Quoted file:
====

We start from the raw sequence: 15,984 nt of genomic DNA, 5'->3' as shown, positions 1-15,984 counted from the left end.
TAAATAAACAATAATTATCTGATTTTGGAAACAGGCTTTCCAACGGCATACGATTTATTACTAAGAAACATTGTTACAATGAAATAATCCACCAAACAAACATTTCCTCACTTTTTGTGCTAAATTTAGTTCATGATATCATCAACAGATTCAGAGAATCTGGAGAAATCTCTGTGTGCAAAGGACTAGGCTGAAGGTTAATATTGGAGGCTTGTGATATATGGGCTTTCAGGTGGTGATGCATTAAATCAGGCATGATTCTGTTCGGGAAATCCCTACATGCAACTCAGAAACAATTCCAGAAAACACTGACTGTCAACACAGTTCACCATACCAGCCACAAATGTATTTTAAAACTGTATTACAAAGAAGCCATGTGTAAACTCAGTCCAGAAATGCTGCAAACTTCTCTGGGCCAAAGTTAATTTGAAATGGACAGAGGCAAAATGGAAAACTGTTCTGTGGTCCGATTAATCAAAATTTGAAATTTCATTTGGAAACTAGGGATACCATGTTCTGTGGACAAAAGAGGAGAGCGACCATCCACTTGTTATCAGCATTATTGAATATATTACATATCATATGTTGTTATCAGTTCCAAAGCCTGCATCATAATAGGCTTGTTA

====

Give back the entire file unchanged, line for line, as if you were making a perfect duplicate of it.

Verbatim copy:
We start from the raw sequence: 15,984 nt of genomic DNA, 5'->3' as shown, positions 1-15,984 counted from the left end.
TAAATAAACAATAATTATCTGATTTTGGAAACAGGCTTTCCAACGGCATACGATTTATTACTAAGAAACATTGTTACAATGAAATAATCCACCAAACAAACATTTCCTCACTTTTTGTGCTAAATTTAGTTCATGATATCATCAACAGATTCAGAGAATCTGGAGAAATCTCTGTGTGCAAAGGACTAGGCTGAAGGTTAATATTGGAGGCTTGTGATATATGGGCTTTCAGGTGGTGATGCATTAAATCAGGCATGATTCTGTTCGGGAAATCCCTACATGCAACTCAGAAACAATTCCAGAAAACACTGACTGTCAACACAGTTCACCATACCAGCCACAAATGTATTTTAAAACTGTATTACAAAGAAGCCATGTGTAAACTCAGTCCAGAAATGCTGCAAACTTCTCTGGGCCAAAGTTAATTTGAAATGGACAGAGGCAAAATGGAAAACTGTTCTGTGGTCCGATTAATCAAAATTTGAAATTTCATTTGGAAACTAGGGATACCATGTTCTGTGGACAAAAGAGGAGAGCGACCATCCACTTGTTATCAGCATTATTGAATATATTACATATCATATGTTGTTATCAGTTCCAAAGCCTGCATCATAATAGGCTTGTTA